Zimbabwe begins exhuming bodies of Mugabe-era massacre

A wreath is seen next to a grave on December 20, 2017 at a monument built on the grounds of disused Bhalagwe barracks in Maphisa, Matabeleland South province, Zimbabwe. Picture / AFP PHOTO / ZINYANGE AUNTONY


By AFP and VOA

Zimbabwe has started exhuming the remains of those killed in a massacre in the 1980s.
An organisation in Zimbabwe has started exhuming the remains of victims of a government massacre during former president Robert Mugabe’s rule.
The massacre claimed 20,000 lives.

According to rights groups, Mr Mugabe’s regime deployed a military unit trained in North Korea during the crackdown on a supposed rebellion in the western province of Matabeleland.
The targets were mainly members of the Ndebele ethnic group, who were perceived as backing a rival to Mr Mugabe, who is from the majority Shona group.
Many people, including women and children, were rounded up, tortured and killed during “Gukurahundi”, which loosely means “the early rain which washes away the chaff”.
Then 21-year old Thembi Ngwenya was the first to be exhumed as part of a healing process now promised by the government.
Ms Ngwenya was gunned down with her husband while on their way to the local train station, according to the head of the national peace and reconciliation commission.
A non-governmental organisation called the Ukuthula Trust exhumed Ngwenya’s remains on Sunday for reburial at a date to be decided later.
Sello Nare, a retired judge who now chairs the national peace and reconciliation commission said he attended the exhumation.
“The deceased had been buried in a rocky place and the grave was shallow,” he said.
“The reburials from my point of view are a healing process.
“I believe that should create closure as regards what took place.”
Mr Mugabe did not publicly apologise for the crackdown, except calling the killings “a moment of madness.”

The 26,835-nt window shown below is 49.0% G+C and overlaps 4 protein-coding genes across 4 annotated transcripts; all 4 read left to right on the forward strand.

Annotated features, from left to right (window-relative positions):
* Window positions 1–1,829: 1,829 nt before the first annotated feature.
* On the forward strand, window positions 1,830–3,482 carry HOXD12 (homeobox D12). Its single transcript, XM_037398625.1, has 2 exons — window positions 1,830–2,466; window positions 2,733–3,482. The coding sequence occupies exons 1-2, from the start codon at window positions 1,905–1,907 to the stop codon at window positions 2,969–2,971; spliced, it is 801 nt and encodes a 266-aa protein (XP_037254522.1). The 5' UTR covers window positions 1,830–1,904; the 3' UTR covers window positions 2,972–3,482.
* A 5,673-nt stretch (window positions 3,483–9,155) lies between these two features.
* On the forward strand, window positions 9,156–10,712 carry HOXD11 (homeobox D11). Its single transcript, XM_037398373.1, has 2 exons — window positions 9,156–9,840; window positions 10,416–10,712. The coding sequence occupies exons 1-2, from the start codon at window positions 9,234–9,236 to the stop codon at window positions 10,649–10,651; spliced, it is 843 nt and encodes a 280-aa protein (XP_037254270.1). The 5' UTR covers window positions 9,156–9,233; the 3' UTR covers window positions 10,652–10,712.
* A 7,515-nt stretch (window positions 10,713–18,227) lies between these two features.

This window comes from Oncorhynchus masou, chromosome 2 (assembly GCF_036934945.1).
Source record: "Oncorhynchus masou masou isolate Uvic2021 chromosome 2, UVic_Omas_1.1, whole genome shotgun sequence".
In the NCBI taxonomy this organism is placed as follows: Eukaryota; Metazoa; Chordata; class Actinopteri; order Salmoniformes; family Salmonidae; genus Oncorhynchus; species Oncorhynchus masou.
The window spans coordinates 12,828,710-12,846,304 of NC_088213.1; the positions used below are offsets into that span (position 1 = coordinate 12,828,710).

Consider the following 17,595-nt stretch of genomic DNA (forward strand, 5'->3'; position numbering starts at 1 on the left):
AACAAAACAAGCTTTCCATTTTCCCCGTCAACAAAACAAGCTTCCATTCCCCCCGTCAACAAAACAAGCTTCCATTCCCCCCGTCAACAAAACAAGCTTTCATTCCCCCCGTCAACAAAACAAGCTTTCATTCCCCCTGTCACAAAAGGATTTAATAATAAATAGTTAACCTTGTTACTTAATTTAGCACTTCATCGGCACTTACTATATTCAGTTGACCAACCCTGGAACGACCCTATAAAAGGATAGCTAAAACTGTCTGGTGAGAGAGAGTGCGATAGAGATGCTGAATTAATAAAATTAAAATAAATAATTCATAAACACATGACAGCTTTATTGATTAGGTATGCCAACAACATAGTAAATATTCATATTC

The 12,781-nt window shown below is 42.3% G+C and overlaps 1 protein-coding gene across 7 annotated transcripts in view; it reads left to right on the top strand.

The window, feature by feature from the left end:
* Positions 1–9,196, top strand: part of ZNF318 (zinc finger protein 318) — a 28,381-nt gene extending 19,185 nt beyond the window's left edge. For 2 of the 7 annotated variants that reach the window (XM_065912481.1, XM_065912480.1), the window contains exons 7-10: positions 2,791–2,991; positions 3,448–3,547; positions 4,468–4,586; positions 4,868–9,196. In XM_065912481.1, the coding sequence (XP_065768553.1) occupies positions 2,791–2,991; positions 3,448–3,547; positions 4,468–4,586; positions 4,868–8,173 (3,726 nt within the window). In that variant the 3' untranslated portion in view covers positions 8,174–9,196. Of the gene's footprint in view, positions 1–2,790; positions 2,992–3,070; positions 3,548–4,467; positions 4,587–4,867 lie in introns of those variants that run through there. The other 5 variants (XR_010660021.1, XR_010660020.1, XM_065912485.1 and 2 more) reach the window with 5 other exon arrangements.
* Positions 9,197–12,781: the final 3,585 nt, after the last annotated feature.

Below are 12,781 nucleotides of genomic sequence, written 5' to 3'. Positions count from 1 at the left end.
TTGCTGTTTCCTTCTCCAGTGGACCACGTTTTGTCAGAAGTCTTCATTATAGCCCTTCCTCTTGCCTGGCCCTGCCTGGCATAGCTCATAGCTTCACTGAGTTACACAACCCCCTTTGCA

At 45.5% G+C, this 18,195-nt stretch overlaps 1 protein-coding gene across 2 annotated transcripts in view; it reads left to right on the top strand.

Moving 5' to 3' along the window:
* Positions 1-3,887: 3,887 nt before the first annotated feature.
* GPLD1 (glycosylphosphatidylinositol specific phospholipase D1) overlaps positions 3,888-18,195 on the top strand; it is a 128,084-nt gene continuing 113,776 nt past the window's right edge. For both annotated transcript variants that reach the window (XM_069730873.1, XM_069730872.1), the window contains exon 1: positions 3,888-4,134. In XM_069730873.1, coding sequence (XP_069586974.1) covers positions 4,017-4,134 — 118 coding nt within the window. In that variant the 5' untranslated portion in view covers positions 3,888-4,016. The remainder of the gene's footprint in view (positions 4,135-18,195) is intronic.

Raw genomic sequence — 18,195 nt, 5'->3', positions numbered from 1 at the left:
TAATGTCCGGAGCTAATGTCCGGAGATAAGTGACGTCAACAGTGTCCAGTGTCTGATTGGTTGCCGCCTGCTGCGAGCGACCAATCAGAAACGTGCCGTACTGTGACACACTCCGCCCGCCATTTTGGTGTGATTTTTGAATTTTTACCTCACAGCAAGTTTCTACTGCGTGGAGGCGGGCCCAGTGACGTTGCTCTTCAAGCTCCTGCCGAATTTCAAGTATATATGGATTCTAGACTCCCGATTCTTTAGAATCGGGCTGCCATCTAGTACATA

President Emmerson Mnangagwa who took over from Mr Mugabe following a brief military takeover in 2017, was state security minister at the time of the killings.
He called for an open discussion to promote healing. The national healing commission is set to hold hearings later this year.

Settling Fifth Brigade atrocities

The exhumation of such remains is part of a state-sanctioned program to settle Fifth Brigade atrocities of the 1980s perpetrated by the North Korean-trained Gukurahundi, a militia that was aligned to the ruling party then led by President Robert Mugabe.

Justin Tshuma’s brother, Amon Joseph Tshuma, said, “I’m happy that this has been done and I believe that these two needed to be laid to rest in a proper way instead of what happened to them after they were killed by the notorious brigade.”

Both the NRP and Kuthula Trust are expected to conduct similar exhumations in Matabeleland and the Midlands provinces where the Fifth Brigade was deployed to suppress an insurrection led by some disgruntled former ZIPRA combatants.

Gukurahundi killed an estimated 20,000 people in the two regions. President Emmerson Mnangagwa, who has been accused of taking part in the killings, has urged Zimbabweans to talk openly about Gukurahundi and rebury remains of their loved ones dumped in shallow mass graves.


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